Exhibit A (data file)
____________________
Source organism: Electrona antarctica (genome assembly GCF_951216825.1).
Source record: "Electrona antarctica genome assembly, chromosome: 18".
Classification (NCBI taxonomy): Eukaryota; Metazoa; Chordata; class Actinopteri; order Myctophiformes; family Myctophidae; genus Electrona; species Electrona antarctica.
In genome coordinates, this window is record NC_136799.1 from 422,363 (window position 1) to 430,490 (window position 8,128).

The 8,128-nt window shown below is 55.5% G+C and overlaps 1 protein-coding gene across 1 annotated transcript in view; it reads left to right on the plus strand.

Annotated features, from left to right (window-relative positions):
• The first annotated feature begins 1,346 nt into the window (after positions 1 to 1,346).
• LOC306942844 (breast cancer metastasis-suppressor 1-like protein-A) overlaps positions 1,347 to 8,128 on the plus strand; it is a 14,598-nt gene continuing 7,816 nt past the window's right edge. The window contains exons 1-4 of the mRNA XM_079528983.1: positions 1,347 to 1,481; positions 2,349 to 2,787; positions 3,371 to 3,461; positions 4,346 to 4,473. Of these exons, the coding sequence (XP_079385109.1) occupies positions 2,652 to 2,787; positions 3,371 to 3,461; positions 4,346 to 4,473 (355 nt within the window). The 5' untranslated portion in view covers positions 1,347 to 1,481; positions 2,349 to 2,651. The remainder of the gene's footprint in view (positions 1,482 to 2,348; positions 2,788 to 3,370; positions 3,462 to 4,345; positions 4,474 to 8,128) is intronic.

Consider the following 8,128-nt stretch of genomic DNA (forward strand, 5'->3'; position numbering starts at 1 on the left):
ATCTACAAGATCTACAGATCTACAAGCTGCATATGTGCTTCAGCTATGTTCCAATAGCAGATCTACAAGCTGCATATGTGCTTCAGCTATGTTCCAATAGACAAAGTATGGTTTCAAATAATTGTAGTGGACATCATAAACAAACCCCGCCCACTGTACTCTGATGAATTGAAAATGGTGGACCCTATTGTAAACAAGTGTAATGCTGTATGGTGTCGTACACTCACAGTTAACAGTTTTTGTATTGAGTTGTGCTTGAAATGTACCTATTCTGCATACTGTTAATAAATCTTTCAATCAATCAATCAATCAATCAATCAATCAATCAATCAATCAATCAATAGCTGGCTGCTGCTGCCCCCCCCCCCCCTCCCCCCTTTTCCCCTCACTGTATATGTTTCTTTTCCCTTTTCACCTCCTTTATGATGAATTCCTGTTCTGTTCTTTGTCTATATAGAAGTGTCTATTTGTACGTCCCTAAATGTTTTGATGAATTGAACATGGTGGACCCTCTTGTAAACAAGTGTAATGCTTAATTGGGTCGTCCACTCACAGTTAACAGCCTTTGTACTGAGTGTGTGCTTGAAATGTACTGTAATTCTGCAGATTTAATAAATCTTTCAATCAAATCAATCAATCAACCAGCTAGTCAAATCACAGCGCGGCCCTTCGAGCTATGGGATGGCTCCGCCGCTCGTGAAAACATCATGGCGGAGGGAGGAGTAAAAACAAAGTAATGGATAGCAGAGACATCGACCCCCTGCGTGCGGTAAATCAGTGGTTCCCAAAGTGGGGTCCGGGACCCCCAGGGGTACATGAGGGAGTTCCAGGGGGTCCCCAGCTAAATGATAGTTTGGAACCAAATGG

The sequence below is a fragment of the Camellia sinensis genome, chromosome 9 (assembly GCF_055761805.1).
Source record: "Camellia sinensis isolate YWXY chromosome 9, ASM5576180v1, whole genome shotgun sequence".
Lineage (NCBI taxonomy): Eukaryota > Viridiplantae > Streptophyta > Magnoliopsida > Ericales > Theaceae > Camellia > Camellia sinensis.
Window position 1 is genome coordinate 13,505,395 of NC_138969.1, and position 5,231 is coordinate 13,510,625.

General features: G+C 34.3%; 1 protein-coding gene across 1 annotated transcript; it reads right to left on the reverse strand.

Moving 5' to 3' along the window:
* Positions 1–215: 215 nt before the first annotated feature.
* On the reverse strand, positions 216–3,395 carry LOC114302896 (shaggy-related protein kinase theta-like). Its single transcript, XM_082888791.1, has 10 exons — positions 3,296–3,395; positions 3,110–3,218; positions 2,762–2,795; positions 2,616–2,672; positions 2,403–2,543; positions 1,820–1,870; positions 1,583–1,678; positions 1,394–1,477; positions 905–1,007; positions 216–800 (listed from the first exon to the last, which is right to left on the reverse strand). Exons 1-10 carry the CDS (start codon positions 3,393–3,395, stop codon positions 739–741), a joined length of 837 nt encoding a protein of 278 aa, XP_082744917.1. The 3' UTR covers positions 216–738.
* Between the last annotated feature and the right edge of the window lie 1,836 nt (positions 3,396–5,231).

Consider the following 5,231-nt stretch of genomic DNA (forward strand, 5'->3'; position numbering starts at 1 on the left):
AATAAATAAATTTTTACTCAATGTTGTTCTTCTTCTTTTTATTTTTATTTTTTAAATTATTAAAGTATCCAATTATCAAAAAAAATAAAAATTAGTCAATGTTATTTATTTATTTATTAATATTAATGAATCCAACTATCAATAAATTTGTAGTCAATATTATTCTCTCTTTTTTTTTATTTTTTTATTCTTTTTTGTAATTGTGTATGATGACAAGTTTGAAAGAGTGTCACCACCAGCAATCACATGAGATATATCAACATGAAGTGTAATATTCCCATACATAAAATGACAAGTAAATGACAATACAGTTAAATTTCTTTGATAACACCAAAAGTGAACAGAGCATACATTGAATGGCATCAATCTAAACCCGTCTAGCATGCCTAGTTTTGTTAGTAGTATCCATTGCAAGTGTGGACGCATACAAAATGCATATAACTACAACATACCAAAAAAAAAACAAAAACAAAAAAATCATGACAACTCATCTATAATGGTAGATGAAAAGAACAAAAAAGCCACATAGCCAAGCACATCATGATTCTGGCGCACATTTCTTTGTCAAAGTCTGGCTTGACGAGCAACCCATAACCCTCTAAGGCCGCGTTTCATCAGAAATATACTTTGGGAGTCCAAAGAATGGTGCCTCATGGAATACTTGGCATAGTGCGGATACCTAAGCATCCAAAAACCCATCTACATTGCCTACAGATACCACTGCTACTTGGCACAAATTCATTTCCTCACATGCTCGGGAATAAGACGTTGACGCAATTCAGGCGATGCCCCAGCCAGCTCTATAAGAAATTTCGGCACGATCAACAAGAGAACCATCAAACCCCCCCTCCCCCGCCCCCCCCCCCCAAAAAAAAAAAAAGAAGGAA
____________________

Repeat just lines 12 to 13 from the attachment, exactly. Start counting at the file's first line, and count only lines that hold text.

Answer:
Source record: "Camellia sinensis isolate YWXY chromosome 9, ASM5576180v1, whole genome shotgun sequence".
Lineage (NCBI taxonomy): Eukaryota > Viridiplantae > Streptophyta > Magnoliopsida > Ericales > Theaceae > Camellia > Camellia sinensis.